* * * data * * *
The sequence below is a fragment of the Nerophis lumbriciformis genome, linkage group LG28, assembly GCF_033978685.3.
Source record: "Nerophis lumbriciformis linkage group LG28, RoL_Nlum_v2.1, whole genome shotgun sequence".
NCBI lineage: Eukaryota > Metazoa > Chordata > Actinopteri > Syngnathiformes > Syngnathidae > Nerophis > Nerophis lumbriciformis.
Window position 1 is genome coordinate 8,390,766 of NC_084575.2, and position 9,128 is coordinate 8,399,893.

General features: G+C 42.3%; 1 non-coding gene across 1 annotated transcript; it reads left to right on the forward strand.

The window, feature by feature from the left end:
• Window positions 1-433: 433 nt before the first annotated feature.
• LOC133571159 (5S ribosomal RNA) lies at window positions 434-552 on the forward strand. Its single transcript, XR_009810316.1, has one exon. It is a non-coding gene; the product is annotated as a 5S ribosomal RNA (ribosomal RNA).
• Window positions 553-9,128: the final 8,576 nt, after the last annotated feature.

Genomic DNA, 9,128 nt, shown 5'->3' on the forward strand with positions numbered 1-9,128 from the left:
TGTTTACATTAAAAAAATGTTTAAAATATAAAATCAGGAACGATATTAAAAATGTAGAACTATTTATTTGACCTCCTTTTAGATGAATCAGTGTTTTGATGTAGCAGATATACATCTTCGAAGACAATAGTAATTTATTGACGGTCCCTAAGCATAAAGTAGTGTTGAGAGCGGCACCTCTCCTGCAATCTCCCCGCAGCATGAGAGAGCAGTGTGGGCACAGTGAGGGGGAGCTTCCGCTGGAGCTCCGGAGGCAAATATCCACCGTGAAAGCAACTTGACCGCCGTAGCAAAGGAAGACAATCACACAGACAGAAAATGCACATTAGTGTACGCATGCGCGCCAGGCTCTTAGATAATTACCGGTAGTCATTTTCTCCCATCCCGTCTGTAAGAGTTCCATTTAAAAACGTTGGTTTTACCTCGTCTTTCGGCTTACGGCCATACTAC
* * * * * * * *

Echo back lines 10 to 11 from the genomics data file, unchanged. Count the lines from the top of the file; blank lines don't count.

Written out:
Genomic DNA, 9,128 nt, shown 5'->3' on the forward strand with positions numbered 1-9,128 from the left:
TGTTTACATTAAAAAAATGTTTAAAATATAAAATCAGGAACGATATTAAAAATGTAGAACTATTTATTTGACCTCCTTTTAGATGAATCAGTGTTTTGATGTAGCAGATATACATCTTCGAAGACAATAGTAATTTATTGACGGTCCCTAAGCATAAAGTAGTGTTGAGAGCGGCACCTCTCCTGCAATCTCCCCGCAGCATGAGAGAGCAGTGTGGGCACAGTGAGGGGGAGCTTCCGCTGGAGCTCCGGAGGCAAATATCCACCGTGAAAGCAACTTGACCGCCGTAGCAAAGGAAGACAATCACACAGACAGAAAATGCACATTAGTGTACGCATGCGCGCCAGGCTCTTAGATAATTACCGGTAGTCATTTTCTCCCATCCCGTCTGTAAGAGTTCCATTTAAAAACGTTGGTTTTACCTCGTCTTTCGGCTTACGGCCATACTAC